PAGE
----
There was an interesting statement made by a leading Catholic bishop in America some years ago, when the matters of birth control and abortion were raging controversies. The Catholic Church’s position was clear. Neither is allowed. End of discussion. The interviewer pointed out to the bishop that most sexually active Catholic women practice birth control. (Recent statistics indicate 98% do so.) It was also pointed out that leading Catholic political figures have voted for legislation allowing abortion. The bishop’s answer was unequivocal in condemning those actions but the term he used to describe those individuals is very telling. He called them “Cafeteria Catholics”. What an apt term to describe people who pick and choose what they are going to believe and obey, whether they are Catholics or Christadelphians or anyone.

We can all readily identify with the tendency in our own lives to pick and choose what we will deem as critically important in our own daily lives. Of course we can’t see it in our own situations quite as easily as we can see others making these kinds of choices but that is a matter for another day.

What we think and believe about God is the end result of many things:

Our parental training

Information about God that we have received from our environment consciously and subliminally,

Our own reading of God’s word,

This is all molded and shaped by what we decide to accept or reject. These form our paradigm of God.

Our paradigm

There are times in our lives when we are forced to reexamine our paradigm. We learn new information, something happens to ourselves or our loved ones, a major catastrophe results in horrific death and destruction, and questions arise that we must grapple with.

When we are young we are inundated with new information. Everything is new. We see a man in a wheel chair that was born with a terrible disability. We lose a 13 year old friend to polio. We become aware of the suffering and starvation that exists in so much of the world. Untold millions of people who are trapped in miserable, and often painful, existence due to no fault of their own, and it shakes to the core the paradigm of God that the Bible seeks to present; that God is love. And then we must question and reexamine the image of God in our minds that has been created to that point.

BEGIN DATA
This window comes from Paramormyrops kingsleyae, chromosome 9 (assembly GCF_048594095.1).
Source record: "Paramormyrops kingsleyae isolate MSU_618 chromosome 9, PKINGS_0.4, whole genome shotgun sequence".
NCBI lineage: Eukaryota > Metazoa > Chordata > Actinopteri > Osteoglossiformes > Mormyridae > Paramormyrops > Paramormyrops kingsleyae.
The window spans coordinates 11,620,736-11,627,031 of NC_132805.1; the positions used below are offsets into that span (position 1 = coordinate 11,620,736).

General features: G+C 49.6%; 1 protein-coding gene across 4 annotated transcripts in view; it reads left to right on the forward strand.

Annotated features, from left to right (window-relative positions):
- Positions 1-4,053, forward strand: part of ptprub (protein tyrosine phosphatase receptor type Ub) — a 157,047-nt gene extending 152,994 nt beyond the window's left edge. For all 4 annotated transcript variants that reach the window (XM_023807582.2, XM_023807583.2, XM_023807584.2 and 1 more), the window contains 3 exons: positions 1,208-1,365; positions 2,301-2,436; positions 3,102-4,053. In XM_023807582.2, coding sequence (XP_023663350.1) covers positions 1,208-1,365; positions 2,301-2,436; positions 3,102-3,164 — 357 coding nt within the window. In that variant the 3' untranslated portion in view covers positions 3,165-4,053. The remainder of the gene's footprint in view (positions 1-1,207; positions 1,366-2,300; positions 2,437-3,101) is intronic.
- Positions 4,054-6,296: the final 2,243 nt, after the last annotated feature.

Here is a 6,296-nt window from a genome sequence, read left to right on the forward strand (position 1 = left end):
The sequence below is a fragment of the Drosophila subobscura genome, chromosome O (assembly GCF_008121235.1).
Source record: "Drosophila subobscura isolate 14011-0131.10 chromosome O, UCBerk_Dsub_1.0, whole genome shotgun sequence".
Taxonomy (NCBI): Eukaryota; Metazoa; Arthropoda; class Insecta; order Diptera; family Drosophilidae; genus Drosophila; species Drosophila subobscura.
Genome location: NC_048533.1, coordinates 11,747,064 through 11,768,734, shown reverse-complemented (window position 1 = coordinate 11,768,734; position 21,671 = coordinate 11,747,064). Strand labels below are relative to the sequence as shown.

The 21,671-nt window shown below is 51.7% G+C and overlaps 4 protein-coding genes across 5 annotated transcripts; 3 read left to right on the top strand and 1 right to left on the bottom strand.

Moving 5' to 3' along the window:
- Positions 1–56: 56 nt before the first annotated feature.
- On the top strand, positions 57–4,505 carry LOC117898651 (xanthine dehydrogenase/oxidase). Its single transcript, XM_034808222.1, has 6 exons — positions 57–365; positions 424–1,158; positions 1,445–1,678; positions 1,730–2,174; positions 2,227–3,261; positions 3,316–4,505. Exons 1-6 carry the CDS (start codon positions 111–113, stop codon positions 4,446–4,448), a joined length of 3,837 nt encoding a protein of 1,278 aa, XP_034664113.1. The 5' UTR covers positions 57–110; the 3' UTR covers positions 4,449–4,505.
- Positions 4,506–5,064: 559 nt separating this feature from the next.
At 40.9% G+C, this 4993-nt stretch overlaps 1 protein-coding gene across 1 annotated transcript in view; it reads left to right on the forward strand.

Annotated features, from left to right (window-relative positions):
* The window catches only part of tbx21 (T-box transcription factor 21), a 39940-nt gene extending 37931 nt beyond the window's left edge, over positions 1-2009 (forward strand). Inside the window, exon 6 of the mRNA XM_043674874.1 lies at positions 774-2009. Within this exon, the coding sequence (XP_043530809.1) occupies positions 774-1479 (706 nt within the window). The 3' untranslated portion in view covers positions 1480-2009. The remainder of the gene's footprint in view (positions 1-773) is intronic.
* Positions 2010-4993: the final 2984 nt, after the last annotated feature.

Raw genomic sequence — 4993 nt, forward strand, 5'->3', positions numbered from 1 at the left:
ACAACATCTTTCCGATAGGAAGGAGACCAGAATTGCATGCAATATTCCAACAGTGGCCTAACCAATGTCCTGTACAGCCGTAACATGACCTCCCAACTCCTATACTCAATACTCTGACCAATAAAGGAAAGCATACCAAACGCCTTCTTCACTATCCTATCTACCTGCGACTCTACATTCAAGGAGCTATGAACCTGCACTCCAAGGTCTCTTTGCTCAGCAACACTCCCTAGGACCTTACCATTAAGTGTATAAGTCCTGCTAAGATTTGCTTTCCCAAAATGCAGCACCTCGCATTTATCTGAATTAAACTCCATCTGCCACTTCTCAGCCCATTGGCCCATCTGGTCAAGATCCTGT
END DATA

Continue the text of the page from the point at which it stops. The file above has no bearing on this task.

There is probably no single question that has disturbed genuinely sincere people about God more than the challenge of reconciling a loving God with the tragedies in this world. This is complicated by the fact that God’s offer of ultimate relief is so exclusive in its construct. Acts 4:12 in referring to the name of Jesus Christ states: “Neither is there salvation in any other: for there is none other name under heaven given among men, whereby we must be saved.” What about the billions, literally, of people who are living today and have lived and died throughout the ages that have had no opportunity to even learn about Jesus Christ? Biblical principles set forth man’s inherent nature as mortal versus immortal, and that he is totally dependent on being resurrected at the return of Christ when “this corruptible must put on incorruption, and this mortal must put on immortality” (1Cor 15:53). When these two facts combine, extreme pressure begins to build up in some men’s minds. And like flood water building behind the dike, it seeks ways around the obstacle.

There are many ways around the obstacle. A non-exhaustive list might include:

Atheism: One can study evolutionary science and decide that it makes more sense than the seemingly irreconcilable issues of a loving God and a suffering world that is His creation. No God, no issue. Of course there is no future hope for anyone if we go down that path.

Deism: The belief that there is a God force of some kind but it is not a person per se. A bit like the Hindu Brahman concept.

Agnosticism: Whether or not there is a God is unknowable. I do not have a question about God’s fairness to defend.

Reincarnation: A “second chance”. Ultimately we will all be saved.

Cafeteria Christianity: I believe in the Bible and the Lord Jesus Christ but I do not accept that the Bible is to be believed literally in some areas.

Christianicus Americus: “I won’t kill, rape, rob or steal and if there is a God, and He won’t accept me in heaven, I don’t want to worship Him anyway”. It is a concept subliminally taught in old John Wayne westerns.

Ignore the whole question. Go through life without questioning.